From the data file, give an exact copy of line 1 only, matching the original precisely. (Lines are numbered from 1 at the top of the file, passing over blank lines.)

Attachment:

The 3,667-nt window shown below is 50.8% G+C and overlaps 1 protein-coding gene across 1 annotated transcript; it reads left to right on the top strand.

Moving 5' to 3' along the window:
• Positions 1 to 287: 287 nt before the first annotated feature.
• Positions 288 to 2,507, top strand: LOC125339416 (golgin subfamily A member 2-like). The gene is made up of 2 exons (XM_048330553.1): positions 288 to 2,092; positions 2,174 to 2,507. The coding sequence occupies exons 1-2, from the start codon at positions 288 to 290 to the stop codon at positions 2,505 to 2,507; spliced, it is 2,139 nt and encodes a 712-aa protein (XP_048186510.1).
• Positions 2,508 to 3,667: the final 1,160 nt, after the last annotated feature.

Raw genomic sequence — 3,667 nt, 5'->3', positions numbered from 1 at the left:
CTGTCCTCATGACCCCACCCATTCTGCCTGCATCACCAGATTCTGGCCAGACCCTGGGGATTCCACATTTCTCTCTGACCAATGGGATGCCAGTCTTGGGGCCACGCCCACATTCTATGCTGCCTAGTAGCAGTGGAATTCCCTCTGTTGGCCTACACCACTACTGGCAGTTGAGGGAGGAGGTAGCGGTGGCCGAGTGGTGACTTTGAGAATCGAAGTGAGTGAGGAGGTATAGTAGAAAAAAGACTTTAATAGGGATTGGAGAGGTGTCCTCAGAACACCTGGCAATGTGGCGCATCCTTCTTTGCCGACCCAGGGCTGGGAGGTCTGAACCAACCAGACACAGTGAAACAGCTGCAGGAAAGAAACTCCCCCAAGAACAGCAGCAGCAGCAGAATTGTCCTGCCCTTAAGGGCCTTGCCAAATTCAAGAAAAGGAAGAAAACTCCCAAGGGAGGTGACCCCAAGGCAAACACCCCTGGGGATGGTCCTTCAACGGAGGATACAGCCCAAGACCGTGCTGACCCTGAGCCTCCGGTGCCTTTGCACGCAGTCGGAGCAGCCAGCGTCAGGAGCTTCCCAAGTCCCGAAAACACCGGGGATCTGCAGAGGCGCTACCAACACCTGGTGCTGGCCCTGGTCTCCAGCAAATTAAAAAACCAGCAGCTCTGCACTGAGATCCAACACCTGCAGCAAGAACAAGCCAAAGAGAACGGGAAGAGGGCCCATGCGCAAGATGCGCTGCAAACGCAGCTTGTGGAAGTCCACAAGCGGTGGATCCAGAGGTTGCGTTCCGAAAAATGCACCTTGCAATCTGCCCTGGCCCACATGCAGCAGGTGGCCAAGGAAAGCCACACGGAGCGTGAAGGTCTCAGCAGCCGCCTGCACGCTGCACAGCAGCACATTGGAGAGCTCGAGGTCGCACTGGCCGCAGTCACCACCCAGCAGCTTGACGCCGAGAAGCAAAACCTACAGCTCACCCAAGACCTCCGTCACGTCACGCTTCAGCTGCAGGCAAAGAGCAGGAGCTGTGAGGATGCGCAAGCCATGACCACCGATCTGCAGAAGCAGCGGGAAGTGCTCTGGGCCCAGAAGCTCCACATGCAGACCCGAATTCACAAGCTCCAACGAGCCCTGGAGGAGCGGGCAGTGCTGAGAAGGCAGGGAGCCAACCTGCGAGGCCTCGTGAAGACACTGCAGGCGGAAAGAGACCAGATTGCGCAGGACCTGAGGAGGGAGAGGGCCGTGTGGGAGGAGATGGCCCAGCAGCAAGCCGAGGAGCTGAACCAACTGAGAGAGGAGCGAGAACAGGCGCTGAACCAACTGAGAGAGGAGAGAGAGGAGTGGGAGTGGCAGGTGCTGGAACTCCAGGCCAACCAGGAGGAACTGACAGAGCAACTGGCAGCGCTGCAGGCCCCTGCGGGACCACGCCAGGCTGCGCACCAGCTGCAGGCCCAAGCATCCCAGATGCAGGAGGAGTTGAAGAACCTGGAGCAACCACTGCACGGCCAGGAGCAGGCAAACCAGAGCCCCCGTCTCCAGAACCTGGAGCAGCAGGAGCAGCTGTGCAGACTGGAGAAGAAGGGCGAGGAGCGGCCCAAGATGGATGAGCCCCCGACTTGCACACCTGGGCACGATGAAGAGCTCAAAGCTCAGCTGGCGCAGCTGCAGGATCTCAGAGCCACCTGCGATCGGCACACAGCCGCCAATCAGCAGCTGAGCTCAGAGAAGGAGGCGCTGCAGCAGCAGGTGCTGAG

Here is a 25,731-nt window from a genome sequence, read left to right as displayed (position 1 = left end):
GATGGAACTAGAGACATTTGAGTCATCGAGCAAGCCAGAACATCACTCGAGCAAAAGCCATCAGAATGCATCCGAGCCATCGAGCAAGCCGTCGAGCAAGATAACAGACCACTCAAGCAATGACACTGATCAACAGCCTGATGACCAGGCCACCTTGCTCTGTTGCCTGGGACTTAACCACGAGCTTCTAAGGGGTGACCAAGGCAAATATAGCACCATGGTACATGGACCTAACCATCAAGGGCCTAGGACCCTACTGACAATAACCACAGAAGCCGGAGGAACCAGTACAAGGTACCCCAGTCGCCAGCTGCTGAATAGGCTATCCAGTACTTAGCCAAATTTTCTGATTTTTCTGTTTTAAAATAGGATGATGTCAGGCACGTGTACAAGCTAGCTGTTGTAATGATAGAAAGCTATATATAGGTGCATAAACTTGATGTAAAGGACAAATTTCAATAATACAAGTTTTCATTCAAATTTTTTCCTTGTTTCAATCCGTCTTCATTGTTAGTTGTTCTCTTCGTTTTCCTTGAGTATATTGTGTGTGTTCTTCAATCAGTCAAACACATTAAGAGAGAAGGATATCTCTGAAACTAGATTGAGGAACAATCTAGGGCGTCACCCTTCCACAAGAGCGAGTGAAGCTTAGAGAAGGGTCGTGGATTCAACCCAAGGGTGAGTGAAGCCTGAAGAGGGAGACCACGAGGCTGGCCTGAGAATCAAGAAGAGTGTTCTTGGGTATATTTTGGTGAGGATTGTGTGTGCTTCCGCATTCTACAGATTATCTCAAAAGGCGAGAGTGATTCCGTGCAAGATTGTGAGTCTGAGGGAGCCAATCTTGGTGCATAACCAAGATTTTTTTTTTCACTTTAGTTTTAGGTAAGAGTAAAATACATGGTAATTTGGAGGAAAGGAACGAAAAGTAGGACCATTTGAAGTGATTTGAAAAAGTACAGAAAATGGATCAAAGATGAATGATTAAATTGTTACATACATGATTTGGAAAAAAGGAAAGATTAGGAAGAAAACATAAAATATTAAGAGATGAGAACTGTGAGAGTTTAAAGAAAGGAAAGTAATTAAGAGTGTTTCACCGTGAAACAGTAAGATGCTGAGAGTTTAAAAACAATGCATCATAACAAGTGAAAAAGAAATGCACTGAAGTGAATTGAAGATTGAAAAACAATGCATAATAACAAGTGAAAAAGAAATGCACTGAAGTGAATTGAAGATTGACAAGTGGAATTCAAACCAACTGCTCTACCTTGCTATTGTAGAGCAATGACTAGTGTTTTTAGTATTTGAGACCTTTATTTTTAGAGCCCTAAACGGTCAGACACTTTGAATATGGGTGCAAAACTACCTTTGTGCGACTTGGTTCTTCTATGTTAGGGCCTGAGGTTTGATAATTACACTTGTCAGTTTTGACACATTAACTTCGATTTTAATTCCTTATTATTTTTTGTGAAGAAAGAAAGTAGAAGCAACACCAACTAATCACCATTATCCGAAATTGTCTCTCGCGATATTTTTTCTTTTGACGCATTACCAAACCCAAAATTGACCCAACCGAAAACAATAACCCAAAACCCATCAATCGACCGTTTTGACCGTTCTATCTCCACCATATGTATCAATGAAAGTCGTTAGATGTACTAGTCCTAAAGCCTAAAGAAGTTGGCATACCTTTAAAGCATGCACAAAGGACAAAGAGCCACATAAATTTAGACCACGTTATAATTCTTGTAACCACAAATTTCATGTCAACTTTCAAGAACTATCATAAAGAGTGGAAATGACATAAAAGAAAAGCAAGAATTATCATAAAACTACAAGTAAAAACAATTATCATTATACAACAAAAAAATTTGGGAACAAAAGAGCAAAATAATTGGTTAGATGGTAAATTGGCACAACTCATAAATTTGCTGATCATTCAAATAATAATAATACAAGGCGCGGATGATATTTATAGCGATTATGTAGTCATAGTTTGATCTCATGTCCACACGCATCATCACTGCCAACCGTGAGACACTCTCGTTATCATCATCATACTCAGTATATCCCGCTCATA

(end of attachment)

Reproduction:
The 3,667-nt window shown below is 50.8% G+C and overlaps 1 protein-coding gene across 1 annotated transcript; it reads left to right on the top strand.